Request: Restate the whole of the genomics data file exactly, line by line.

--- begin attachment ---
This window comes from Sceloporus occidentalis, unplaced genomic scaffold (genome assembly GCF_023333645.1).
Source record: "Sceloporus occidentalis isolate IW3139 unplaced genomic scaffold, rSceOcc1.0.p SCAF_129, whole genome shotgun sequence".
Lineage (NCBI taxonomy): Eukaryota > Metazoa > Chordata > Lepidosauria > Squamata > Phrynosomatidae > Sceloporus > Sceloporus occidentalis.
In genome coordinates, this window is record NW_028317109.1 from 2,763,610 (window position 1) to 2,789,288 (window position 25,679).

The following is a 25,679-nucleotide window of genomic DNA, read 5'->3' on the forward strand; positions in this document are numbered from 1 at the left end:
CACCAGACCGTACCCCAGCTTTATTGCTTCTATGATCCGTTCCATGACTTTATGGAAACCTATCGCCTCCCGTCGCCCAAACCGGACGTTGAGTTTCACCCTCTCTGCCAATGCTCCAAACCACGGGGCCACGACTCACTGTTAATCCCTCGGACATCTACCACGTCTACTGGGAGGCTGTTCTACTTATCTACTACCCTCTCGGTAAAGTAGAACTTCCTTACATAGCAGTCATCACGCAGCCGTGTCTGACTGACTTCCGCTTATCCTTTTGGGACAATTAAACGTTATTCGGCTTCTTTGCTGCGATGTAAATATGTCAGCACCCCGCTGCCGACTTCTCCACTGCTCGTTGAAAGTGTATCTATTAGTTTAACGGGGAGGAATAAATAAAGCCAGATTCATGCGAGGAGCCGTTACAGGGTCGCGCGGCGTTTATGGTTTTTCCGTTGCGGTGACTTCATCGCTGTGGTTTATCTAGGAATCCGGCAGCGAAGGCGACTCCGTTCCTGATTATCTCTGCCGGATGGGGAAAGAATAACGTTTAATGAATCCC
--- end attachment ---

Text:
This window comes from Sceloporus occidentalis, unplaced genomic scaffold (genome assembly GCF_023333645.1).
Source record: "Sceloporus occidentalis isolate IW3139 unplaced genomic scaffold, rSceOcc1.0.p SCAF_129, whole genome shotgun sequence".
Lineage (NCBI taxonomy): Eukaryota > Metazoa > Chordata > Lepidosauria > Squamata > Phrynosomatidae > Sceloporus > Sceloporus occidentalis.
In genome coordinates, this window is record NW_028317109.1 from 2,763,610 (window position 1) to 2,789,288 (window position 25,679).

The following is a 25,679-nucleotide window of genomic DNA, read 5'->3' on the forward strand; positions in this document are numbered from 1 at the left end:
CACCAGACCGTACCCCAGCTTTATTGCTTCTATGATCCGTTCCATGACTTTATGGAAACCTATCGCCTCCCGTCGCCCAAACCGGACGTTGAGTTTCACCCTCTCTGCCAATGCTCCAAACCACGGGGCCACGACTCACTGTTAATCCCTCGGACATCTACCACGTCTACTGGGAGGCTGTTCTACTTATCTACTACCCTCTCGGTAAAGTAGAACTTCCTTACATAGCAGTCATCACGCAGCCGTGTCTGACTGACTTCCGCTTATCCTTTTGGGACAATTAAACGTTATTCGGCTTCTTTGCTGCGATGTAAATATGTCAGCACCCCGCTGCCGACTTCTCCACTGCTCGTTGAAAGTGTATCTATTAGTTTAACGGGGAGGAATAAATAAAGCCAGATTCATGCGAGGAGCCGTTACAGGGTCGCGCGGCGTTTATGGTTTTTCCGTTGCGGTGACTTCATCGCTGTGGTTTATCTAGGAATCCGGCAGCGAAGGCGACTCCGTTCCTGATTATCTCTGCCGGATGGGGAAAGAATAACGTTTAATGAATCCC